No, this is a fine example of what you may hear commonly referred to as a Douin CD. It's pretty much like someone doing fan art in Japan, or, thanks to many fans all over the world, they are becoming much more common in other areas. As game music continues to grow in popularity, you can expect the number of fan made remixes to increase as well.
The artwork may look somewhat unofficial on the above CD, but don't let that take you. The makers of Pirate game and anime CDs from what I've seen always strive to create something that looks similar if not exactly like it's official counterpart. Doujin CDs are one of my favorite things to collect. Many times you'll get some refreshing all new versions of your favorite game tracks. Doujin CDs are fan made remixes, most of which are of professional quality. Project Majestic Mix and The One Ups are examples of fantastic artits who are turning their passion for game music into incredible CDs. In the case of the Final Fantasy IV above, JM Midi not only re-created the complete FF IV soundtrack, but they also included the unused tracks, previously only available on the FF Mix CD and Final Fantasy IV Minimum album. This truly is a work of art.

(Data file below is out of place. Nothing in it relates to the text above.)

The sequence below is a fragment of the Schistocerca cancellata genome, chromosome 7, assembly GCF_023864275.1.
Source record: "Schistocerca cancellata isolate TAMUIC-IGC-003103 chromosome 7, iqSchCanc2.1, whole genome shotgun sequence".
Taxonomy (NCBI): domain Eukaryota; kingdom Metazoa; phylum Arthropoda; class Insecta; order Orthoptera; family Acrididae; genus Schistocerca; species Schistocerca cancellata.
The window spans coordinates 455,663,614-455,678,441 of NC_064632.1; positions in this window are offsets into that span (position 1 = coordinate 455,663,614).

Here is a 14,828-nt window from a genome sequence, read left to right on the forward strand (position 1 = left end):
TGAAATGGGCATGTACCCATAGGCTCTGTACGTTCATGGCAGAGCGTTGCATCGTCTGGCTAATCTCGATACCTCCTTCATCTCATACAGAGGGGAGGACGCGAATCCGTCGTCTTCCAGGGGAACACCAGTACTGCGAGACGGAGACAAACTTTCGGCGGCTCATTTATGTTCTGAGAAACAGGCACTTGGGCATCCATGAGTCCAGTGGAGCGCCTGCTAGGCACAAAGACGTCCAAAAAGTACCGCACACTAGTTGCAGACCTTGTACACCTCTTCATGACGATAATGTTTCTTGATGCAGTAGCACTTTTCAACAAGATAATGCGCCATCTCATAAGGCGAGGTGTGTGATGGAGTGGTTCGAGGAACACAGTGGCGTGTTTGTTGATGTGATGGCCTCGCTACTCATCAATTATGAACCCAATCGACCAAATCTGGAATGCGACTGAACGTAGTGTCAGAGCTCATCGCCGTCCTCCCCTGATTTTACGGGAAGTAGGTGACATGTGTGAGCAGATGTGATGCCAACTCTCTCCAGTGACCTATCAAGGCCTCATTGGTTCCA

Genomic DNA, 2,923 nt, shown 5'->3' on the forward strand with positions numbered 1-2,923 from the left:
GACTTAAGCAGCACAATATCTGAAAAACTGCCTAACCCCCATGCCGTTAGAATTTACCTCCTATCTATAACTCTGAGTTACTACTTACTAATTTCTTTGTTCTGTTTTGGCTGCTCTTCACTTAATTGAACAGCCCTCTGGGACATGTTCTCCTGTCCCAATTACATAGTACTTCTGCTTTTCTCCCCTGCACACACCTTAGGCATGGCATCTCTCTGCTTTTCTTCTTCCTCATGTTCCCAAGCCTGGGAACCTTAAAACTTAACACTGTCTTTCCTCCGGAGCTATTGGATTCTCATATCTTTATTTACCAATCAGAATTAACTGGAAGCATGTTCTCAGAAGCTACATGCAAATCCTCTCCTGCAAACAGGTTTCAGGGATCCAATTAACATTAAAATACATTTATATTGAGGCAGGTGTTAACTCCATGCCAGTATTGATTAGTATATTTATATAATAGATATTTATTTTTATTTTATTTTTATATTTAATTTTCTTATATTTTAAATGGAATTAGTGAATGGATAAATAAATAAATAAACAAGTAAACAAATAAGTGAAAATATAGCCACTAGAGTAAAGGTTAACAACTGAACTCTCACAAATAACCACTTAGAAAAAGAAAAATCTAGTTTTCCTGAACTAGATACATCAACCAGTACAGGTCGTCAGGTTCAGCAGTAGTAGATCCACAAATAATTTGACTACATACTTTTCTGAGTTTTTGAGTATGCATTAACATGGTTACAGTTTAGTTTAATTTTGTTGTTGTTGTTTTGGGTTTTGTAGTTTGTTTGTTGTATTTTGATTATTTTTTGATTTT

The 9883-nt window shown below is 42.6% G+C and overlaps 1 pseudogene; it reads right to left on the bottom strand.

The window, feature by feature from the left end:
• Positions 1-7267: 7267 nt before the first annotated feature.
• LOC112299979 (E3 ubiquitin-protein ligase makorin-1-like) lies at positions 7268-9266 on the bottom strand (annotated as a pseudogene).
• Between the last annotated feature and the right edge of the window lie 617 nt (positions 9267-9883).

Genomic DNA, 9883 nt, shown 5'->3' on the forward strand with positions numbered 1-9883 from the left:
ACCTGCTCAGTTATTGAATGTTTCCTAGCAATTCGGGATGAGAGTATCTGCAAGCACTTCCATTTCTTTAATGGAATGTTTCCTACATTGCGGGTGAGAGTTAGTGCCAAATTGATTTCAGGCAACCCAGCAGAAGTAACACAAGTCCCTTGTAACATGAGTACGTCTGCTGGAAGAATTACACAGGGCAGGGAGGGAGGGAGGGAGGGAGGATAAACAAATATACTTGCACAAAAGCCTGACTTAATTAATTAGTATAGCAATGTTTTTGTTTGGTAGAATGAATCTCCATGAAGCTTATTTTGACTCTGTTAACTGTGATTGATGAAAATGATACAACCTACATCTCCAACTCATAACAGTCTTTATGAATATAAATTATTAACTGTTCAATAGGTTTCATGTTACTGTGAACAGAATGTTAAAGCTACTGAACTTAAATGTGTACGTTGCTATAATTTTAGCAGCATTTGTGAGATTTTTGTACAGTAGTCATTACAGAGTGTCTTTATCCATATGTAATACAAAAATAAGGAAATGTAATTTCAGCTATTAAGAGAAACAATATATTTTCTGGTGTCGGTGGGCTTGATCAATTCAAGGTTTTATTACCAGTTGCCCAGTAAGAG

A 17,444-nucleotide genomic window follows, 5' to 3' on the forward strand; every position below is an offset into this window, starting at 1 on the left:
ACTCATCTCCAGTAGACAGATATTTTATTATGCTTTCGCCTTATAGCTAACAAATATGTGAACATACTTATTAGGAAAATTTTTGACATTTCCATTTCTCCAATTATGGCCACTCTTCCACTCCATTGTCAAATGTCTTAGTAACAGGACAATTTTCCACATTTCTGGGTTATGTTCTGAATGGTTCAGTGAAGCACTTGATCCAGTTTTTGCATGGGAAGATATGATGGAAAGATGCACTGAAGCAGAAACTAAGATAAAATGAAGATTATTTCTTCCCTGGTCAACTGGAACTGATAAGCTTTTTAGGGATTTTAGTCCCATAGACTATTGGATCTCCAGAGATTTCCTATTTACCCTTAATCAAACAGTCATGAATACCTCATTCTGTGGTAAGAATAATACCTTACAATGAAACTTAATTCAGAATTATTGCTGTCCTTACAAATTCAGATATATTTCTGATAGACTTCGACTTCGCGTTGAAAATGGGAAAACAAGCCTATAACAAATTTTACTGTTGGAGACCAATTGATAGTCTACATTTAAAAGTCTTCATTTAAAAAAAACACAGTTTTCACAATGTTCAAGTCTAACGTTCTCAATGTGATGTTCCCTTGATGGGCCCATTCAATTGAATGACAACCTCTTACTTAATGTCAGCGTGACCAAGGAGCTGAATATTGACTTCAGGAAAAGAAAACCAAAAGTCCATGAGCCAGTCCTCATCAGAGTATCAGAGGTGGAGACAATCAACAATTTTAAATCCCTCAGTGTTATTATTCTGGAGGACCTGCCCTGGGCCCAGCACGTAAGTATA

So, while it may not look like this:
The JM Midi FF IV and other Doujin CDs definitely are not bootlegs.
While I'm at it, here is the site of my personal favorite Doujin arranger and one of my favorite game composers Atsushi Fukai:
Another important note:
While it is true that some Doujin CDs may be sold at a similar price as some bootlegs, they will be instantly distinguishable by their content. There are sellers on ebay though, who sell copies of douin Mangas on CD. So even Doujins have bootleggers. *Sigh*
I truly hope this has been helpful so far, and it's by no means the end of my coverage of pirate CDs.